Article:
The reason is not only about the fact that this is the world’s largest Jewish museum and Europe’s largest indoor exhibit area: its total area makes 8,500 sq. meters, with 4,500 taken by the exposition. The thing is about technologies which have not been used yet on such a level in the museum sphere on the territory of the former USSR, as well as about the philosophy of exhibition, which is basically new for the CIS.
The museum building is a monument of architectural constructivism of the 1920s, known as Bakhmetyev’s Garage, which was created by Soviet avant-garde geniuses, Vladimir Shukhov and architect Konstantin Melnikov. For a long time it has housed a bus fleet, and in 2008-11 – the Contemporary Culture Center “Garage.” In 2001 the building was transferred for free temporary use to Moscow-based Maryina Roshcha Jewish community. The bid for the development of the museum’s concept went to the American company Ralph Appelbaum Associates, which has created many modern museums and large exhibits.
Interactivity is the basic principle of Appelbaum Company. Without doubt, the artifact, an original item, is important, but the company above all seeks to prompt to the visitor an educational game – to teach and enlighten through entertainment. Incidentally, specialists from Kyiv have also taken part in the work on the project.
It is impossible to give a full coverage for the exhibit: I am lacking space for this. The museum is full of all kinds of equipment which bring information to visitors in most unusual ways. I will stop on the most interesting moments.
The Jewish Museum is first and foremost an adventure. It is a transfer from one space, full of movement, to the other. The peculiarity of the expositions have been also caused by the architecture design of the building: its central axis carries the movie theater, Main Hall Center, thematic expositions, the Memorial of Memory. On both sides of the main hall there are stands and sections which give a consistent detailed overview of the events of the past 1.5 centuries, starting with emerging of Jews in the Russian Empire to their life in present-day Russian Federation. In the focus of each section there is a visual symbol that arouses an extra cloud of meanings.
So, the ancient time is enclosed in two circles: a special amphitheater shows a 4D film dedicated to sacral plots in the history of Jews, from the Creation of the World to Destruction of the Second Temple and the dispersion. Further on, a huge interactive table in the main hall shows the history of the nation’s migration – if you touch certain parts on the map, the information about the life of Jewish diasporas in concrete countries will appear.
The turn of the century is shown at a cafe: the first universities, first Socialists and Zionists, start of internal emancipation, and stratification of the national community, quiet revolution of city pavements. One should sit down at a table opposite to a white mould figure of a well-known politician, activist, or litterateur, touch the book with his name on the table, which is an interactive screen. The wise man will reply with a good quotation. The story – photo- and film chronicle of the turn of the century will be projected on the cafe wall. Then everything blazes up. The tables broke into pieces, the fire covers the screen. This is the chord preceding the future Catastrophe, the pogroms.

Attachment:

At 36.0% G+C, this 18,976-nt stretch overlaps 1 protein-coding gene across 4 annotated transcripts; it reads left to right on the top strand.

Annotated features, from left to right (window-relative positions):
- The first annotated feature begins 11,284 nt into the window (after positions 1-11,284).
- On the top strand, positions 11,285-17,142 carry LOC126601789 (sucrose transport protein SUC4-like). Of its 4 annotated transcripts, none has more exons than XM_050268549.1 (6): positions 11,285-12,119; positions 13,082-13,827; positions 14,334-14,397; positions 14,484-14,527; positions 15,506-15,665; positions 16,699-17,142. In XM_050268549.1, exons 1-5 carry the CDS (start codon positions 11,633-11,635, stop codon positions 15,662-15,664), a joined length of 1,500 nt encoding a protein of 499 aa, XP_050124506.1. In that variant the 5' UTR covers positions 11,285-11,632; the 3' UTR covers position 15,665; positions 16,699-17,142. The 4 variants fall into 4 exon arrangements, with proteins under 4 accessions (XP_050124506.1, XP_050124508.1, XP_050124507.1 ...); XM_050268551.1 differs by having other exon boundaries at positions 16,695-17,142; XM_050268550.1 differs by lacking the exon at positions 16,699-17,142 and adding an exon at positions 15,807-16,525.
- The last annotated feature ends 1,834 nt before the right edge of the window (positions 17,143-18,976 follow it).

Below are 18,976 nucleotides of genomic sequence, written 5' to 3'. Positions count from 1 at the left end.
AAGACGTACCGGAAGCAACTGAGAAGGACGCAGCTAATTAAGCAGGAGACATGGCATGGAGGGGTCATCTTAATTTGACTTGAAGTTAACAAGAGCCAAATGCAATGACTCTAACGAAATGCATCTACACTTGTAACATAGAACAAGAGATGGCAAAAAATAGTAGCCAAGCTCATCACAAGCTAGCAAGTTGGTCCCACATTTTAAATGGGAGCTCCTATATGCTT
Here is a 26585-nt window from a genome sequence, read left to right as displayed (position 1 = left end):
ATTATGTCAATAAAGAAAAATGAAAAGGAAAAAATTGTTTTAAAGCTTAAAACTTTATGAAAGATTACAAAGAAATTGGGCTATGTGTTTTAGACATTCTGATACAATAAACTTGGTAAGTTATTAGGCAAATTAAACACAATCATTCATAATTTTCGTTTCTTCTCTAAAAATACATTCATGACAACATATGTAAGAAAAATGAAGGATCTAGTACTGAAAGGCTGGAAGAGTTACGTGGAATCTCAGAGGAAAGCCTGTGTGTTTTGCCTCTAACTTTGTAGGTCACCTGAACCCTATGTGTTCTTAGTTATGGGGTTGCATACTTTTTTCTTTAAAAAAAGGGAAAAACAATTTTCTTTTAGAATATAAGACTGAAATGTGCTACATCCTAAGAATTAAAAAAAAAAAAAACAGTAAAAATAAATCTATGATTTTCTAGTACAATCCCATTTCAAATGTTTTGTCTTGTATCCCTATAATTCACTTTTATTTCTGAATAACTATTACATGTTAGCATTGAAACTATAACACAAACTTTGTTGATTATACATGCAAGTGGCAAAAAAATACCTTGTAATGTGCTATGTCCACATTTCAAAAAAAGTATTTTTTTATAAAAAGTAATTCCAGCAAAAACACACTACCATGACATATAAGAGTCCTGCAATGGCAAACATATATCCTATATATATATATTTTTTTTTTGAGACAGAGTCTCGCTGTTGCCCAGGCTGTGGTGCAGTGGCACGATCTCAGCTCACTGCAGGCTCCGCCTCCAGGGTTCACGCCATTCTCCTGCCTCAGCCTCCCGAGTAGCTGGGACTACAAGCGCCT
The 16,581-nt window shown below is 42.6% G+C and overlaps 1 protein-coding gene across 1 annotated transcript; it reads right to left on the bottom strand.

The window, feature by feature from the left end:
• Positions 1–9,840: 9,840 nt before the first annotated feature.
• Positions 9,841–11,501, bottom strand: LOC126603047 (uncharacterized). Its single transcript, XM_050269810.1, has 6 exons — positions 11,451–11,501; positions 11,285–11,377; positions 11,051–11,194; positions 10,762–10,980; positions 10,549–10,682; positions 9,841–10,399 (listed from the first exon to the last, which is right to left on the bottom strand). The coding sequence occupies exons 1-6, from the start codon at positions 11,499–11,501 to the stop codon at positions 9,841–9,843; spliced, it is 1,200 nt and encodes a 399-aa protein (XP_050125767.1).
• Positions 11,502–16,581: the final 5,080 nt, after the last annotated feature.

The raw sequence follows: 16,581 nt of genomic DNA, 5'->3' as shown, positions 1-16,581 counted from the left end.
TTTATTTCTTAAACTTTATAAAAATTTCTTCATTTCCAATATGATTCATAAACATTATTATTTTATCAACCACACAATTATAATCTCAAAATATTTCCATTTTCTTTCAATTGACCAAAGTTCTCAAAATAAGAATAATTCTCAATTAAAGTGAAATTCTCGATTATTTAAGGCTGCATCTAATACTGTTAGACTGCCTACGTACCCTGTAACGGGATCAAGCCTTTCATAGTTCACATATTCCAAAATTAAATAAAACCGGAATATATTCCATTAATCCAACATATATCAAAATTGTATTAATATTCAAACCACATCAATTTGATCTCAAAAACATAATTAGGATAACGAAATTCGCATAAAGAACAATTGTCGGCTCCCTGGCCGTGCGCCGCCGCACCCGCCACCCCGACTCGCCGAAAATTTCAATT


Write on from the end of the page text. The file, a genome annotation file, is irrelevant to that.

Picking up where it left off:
The prewar Soviet time is a huge star lying flat on the floor and reflected on the ceiling with the help of red lines. One can pick out one name from the names flickering on the star and read a detailed biography. You can read about different destinies, mostly tragic. There are butchers and victims. A red wheel moved by the desire of total equality in fact made everyone equally helpless before the repressions.
The approach of the museum organizers, apart from interactivity, also includes a special poetics of the museum space, which looks like a fairytale. The guests get into their hands a magic power, which overcomes the entropy of epochs and distances, and the word becomes an object, not only a sign. Therefore an animated Torah is one of the best items: on the right page of the centerfold of the illuminated book one can see translation of a verse about one of the Days of Creation of the World, an invisible choir sings it in Hebrew, and the letters of the original on the left page are turned by a wave of hand into material signs of the world: mountains and trees, fishes and birds, stars, and seas. The level of animation is enchanting; one can watch it on end.